Ashe is not implying that Vortigern and Vortimer refer to the same individual, but instead is staying that they have similar titles. The important realization is that it is not a proper name; the word Vortimer, like Vortigern, is an epithet.
Even without a great deal of psychic ability, it is simple to determine the next step in the procedure: Identify Vortimer. Although the step is simple, the identification isn't. Like an apparition, Vortimer mysteriously appears from nowhere; with no introduction or explanation, he simply materializes as a distinctively separate figure. The HB asserts that Vortimer's reign interrupted Vortigern's, but when Vortimer died, Vortigern once again became the ruler. This in itself is an assurance that there is not a confusion of the same titles, but there are two distinctive individuals. More consequential is that Vortimer is a bitter enemy of the Saxons, and Vortigern is unswervingly allied with them. The Historia Brottonum narrates in Chapter 43 that Vortimer, Vortigern's son, hated the Saxons and fought against their leaders, Hengist and Horsa. When he had expelled the enemies from the land, the English Saxons sent to Germany for warriors to fight against the Welsh, "sometimes victoriously advancing their frontiers, sometimes being defeated and expelled."
Most versions of the HB are abrupt and unavailing about Vortimer's inception, but fortuitously there are three versions of Chapter 44 which offer some clarification. Version K has the explanation added in the margin, but versions I and L contain the information in the body of the text. These versions provide the reason why Vortigern is deposed: The king incestuously defiles his own daughter and when they are confronted by Saint Germanus, Vortigern and his daughter flee. Vortimer, an honorable and trustworthy man, accepts the kingship with the support of the multitude, and vows to drive the villainous Saxons from the shores of Britain. He breaks the spirit of the powerful, hostile forces, and they take flight. They are expelled from Britain and for a period of five years afterwards, they dared not return, until the death of Vortimer. The three versions then merge with the other variants and relate the four battles of Vortimer against the Saxons.
In the HB there are no details about Vortimer's passing, but Saint Germanus blessed him in his prayers, another indication that Vortimer is not Vortigern, since Saint Germanus and Vortigern were mortal enemies. It is Geoffrey of Monmouth several centuries later who supplies some of the details of Vortimer's death, specifics which must have come from the mysterious liber vetustissimus, [or Monmouth's imagination], since there aren't any other sources which record this narrative.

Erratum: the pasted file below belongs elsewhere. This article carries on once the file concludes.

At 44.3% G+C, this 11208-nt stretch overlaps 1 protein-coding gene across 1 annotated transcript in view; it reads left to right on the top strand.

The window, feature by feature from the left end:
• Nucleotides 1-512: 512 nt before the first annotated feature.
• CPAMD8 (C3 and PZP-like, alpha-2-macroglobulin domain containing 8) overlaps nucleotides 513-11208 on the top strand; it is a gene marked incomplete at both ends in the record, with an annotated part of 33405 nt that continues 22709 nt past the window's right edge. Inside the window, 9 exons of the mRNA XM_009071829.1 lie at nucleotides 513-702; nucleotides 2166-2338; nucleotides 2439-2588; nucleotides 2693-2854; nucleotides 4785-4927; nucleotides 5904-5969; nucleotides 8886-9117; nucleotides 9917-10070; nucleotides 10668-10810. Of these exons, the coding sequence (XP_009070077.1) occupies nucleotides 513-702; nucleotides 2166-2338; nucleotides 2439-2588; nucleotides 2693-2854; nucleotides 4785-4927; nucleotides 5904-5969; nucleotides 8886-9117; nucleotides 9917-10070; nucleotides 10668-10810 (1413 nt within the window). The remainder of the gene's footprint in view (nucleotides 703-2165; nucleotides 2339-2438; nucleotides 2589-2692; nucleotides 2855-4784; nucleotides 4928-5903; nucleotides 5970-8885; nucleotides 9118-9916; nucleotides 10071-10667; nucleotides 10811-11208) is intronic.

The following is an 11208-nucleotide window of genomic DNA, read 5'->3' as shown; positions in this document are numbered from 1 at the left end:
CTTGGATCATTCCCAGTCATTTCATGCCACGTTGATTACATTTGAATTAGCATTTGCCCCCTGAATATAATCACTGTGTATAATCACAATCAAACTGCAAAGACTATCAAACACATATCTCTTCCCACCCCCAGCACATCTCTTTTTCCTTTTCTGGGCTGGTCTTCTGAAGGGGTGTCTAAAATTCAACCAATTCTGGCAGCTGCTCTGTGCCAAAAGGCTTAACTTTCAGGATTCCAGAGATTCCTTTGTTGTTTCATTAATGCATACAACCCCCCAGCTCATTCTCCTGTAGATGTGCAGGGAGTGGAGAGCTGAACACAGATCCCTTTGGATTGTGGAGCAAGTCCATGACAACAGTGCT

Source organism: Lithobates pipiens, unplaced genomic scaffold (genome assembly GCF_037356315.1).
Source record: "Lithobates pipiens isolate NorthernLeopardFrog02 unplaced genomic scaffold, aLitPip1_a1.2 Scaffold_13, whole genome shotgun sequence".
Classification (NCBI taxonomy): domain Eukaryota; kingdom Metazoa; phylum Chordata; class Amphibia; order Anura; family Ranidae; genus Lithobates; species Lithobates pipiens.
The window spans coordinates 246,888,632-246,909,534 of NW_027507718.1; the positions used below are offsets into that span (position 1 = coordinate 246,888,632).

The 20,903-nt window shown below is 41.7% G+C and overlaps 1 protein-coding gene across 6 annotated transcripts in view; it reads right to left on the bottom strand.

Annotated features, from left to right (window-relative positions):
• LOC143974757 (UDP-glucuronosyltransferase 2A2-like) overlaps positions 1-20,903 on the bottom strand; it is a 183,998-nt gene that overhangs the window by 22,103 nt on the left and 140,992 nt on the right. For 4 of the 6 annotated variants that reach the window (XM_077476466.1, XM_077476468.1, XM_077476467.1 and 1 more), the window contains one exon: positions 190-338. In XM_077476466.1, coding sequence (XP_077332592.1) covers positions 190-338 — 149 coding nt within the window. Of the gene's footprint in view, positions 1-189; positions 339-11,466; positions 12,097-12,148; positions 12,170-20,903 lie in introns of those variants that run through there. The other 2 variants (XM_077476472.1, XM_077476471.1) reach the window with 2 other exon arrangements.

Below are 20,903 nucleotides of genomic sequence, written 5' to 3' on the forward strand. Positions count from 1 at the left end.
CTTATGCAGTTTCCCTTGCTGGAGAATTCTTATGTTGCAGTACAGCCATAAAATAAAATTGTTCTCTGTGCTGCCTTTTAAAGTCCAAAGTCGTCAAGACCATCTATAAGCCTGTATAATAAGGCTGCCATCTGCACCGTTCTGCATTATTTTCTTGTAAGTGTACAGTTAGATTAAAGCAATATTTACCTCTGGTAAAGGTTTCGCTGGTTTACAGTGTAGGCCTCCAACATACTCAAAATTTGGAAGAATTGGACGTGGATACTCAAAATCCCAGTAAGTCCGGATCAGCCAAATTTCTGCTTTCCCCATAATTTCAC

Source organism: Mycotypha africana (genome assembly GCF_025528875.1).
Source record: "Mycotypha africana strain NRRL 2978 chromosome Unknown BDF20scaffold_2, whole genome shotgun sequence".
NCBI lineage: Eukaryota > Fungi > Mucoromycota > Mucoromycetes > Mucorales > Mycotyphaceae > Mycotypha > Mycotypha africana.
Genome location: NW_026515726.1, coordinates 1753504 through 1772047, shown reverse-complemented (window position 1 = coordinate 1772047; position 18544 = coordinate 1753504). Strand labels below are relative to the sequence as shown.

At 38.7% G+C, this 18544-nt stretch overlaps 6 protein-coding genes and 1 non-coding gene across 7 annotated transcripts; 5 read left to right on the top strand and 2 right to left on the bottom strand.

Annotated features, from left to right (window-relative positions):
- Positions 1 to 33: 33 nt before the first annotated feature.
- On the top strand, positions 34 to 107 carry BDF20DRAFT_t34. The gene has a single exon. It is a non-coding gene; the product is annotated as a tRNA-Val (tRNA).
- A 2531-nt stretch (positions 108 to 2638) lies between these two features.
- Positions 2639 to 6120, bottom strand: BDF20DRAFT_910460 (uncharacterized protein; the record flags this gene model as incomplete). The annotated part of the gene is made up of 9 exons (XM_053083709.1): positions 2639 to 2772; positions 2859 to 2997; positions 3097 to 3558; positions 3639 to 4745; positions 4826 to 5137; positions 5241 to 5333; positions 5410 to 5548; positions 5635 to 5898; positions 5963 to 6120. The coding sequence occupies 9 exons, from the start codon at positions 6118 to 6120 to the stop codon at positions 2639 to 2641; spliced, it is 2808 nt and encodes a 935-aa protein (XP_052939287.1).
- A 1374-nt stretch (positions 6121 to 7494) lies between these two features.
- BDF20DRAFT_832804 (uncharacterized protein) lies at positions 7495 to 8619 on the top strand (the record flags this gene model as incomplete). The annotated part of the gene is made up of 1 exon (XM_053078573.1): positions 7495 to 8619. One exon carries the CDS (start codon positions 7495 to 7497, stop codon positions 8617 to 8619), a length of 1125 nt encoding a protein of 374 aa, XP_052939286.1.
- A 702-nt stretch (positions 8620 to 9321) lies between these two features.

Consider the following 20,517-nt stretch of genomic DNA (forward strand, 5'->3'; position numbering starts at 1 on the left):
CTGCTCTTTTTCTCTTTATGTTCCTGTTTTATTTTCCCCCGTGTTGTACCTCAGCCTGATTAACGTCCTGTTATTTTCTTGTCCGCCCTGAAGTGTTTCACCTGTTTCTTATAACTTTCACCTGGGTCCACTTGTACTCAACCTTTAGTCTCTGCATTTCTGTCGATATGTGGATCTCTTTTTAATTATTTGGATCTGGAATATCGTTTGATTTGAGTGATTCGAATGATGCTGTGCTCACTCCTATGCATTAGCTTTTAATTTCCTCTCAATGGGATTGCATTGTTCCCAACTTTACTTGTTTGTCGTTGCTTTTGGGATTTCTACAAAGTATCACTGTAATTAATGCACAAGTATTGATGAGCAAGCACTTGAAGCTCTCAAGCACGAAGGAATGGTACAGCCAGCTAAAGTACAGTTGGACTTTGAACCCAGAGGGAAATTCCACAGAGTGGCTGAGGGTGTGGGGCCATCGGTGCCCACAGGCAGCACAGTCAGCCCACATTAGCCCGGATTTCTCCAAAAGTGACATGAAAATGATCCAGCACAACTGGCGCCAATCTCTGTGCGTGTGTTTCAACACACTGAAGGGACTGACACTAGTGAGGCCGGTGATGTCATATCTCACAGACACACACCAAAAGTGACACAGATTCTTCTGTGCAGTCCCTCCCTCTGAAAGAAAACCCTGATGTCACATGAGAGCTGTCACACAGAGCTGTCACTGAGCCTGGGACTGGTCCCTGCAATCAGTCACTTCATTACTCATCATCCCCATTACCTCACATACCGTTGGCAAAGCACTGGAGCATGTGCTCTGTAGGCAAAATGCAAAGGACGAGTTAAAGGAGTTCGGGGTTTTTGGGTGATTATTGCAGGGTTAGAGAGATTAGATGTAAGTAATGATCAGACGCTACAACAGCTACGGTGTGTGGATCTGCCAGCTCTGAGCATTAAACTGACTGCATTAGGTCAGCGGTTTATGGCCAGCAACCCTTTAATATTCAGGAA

The HB continues that after Vortimer's death "The barbarians returned in force, for Vortigern was their friend ..." and "it came to pass ...[that the Saxons] sent envoys to ask for peace and make a permanent treaty." Vortigern agreed, Hengist treacherously killed all the Council of Elders, took Vortigern as hostage, and bartered for great tracts of land, including Essex, Middlesex, and Sussex. Thus was the destruction of Britain woven.
The HB refers to Vortimer twice as Vortigern's son, once in Chapter 43, where it unceremoniouly divulges that Vortigern's son Vortimer drives out the Saxons, and then again in Chapter 48, where there is a genealogical statement that Vortigern had three sons, one who was Vortimer. Nevertheless, most scholars do not view Vortimer as a historic figure. R.H. Fletcher is an exception and after writing about Vortimer's role in the HB, plus parallels in the ASC even though Vortimer is not named, he concludes that ... "it does not seem very unreasonable that Vortigern, Vortimer, Ambrosius, and Arthur were real men who fought against the invaders."
John Morris, too, views Vortimer as a real and separate entity, but goes into much more detail than Fletcher. Early in The Age of Arthur he directly quotes that Vortimer fought against Hengist and Horsa and expelled them (from where?) for five years. He uses as his source Chapter 43 of the HB, which he himself had edited and translated in 1980, but there is no mention that the Saxons were expelled from Kent nor was it for a period of five years. Putting this aside, though, he then devotes a segment equating three battles from the HB with three battles listed in the ASC, reversing the order and modifying the dates. This would approximately set Vortimer's brief span during the fifth decade of the fifth century. Morris' speculations are interesting, but if accepted, negate the time frame given by Gildas, who relates that there was no intervening king or intervening time between Vortigern's reign and Ambrosius' rise to power.